It goes without saying that Beyoncé is a phenomenal woman. Not only has she created cultural movements with her award-winning album Lemonade, but she's also a champion of human rights and regularly uses her voice to call for justice. She's an incredible performer and mother, and we cling to every single word she says because, well, she's Beyoncé. Now she's teaching us all a thing or two about why it's okay to love yourself and be imperfect. Keep scrolling to see the four things we learnt (and you should too) from her series of essays in the September issue of Vogue U.S.
It's Okay to Take Time to Heal
We live in a time where we're expected to be "on" all the time. We wear our "I worked all weekend" badge like it's something we should be proud of. We fight through illness and battle our way through work even when we should be bedbound. We don't even pause for thought when something bad happens because it could be considered a sign of weakness. Beyoncé mentions that after she gave birth to Rumi and Sir Carter (via emergency C-section), she was put on bed rest for a month. After the birth, she felt different (understandably, she'd just had a major surgery) and realised that she needed time to heal and recover.
She didn't put pressure on herself to lose the baby weight and get back to being busy like she did after her first pregnancy. Bey was patient, and we could all learn a thing or two from her about that.
Appreciate Your Beauty for What It Is
Throughout her feature, Beyoncé mentions the importance of loving your body for what it is. She's appreciative and accepting of her curvier body for what it's given her. She says that it's crucial for people to "see and appreciate the beauty in their natural bodies. That's why I stripped away the wigs and hair extensions and used little makeup for this shoot."
Every day, we're faced with hundreds of edited images online and on social media. Sometimes, it can be hard to remember that comparing yourself to others can be detrimental to your mental health and self-esteem. Be more like Bey and appreciate you for you. In essence, relish in your natural beauty.
Bodies Change, and That's Fine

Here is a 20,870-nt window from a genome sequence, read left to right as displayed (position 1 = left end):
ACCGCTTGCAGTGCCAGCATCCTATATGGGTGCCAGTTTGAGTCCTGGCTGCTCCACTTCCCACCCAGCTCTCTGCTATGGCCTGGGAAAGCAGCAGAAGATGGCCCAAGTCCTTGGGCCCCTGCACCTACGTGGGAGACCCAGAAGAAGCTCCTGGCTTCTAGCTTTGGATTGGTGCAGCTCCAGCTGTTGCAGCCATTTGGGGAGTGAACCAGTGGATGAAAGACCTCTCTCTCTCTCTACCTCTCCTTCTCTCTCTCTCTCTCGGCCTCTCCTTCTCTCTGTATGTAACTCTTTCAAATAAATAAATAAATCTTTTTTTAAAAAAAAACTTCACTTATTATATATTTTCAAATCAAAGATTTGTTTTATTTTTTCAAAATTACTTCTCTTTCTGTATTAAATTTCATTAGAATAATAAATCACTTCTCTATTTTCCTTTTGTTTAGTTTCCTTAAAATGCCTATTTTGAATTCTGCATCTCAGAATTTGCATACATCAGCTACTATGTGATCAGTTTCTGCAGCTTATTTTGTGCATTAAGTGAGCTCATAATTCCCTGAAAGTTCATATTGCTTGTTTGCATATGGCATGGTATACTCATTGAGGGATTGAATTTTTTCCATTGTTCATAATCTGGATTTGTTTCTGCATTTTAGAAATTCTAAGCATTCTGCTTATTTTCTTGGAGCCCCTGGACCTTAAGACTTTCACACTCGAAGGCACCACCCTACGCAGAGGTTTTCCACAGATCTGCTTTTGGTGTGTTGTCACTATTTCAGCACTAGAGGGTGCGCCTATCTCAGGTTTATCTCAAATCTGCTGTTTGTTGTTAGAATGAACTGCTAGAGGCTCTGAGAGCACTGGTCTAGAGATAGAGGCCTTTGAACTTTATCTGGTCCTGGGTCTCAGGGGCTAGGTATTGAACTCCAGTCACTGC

Some weeks, you work out five times, eat a healthy balanced diet and feel great. Other weeks, life happens and you need to pick going to sleep early over going to the gym, and that's okay. Don't get down on yourself for making perfectly acceptable choices. So what if your body doesn't look the way you'd like it to right now? You'll get there. There's no need to rush the process.
"To this day, my arms, shoulders, breasts and thighs are fuller. I have a little mommy pouch, and I'm in no rush to get rid of it. I think it's real. Whenever I'm ready to get a six-pack, I will go into beast zone and work my ass off until I have it. But right now, my little FUPA and I feel like we are meant to be," says Beyoncé.
Here's an idea: What if we just allowed our bodies to do their thing? When you're ready to go into "beast zone," then feel free to work out as much as you'd like. But when you need time away from the gym, don't beat yourself up. Bey wouldn't.
Opening Doors for Others Outside Our Own Realms Is So Important
Beyoncé's September feature is the first Vogue cover to be shot by an African-American photographer, and it's all credit to Beyoncé. She handpicked 23-year-old Tyler Mitchell to take the breathtaking photos of her for the magazine and addressed it in "Opening Doors," an essay within the issue.
"It's important to me that I help open doors for younger artists. There are so many cultural and societal barriers to entry that I liked to do what I can to level the playing field, to present a different point of view for people who may feel like their voices don't matter," says Beyoncé.
She goes onto speak about how if those in powerful positions continue to hire and cast people who look and sound like them and who come from the same neighbourhoods, then they'll never have a greater understanding of experiences. This strong message rings true of so many cultures and working environments. All voices count, and we should all be opening doors for everyone—not just for people who are like us.
What did you think of Vogue's September issue interview with Beyoncé? Come and tell us in The British Beauty Line.
Opening Images: James Devaney/Getty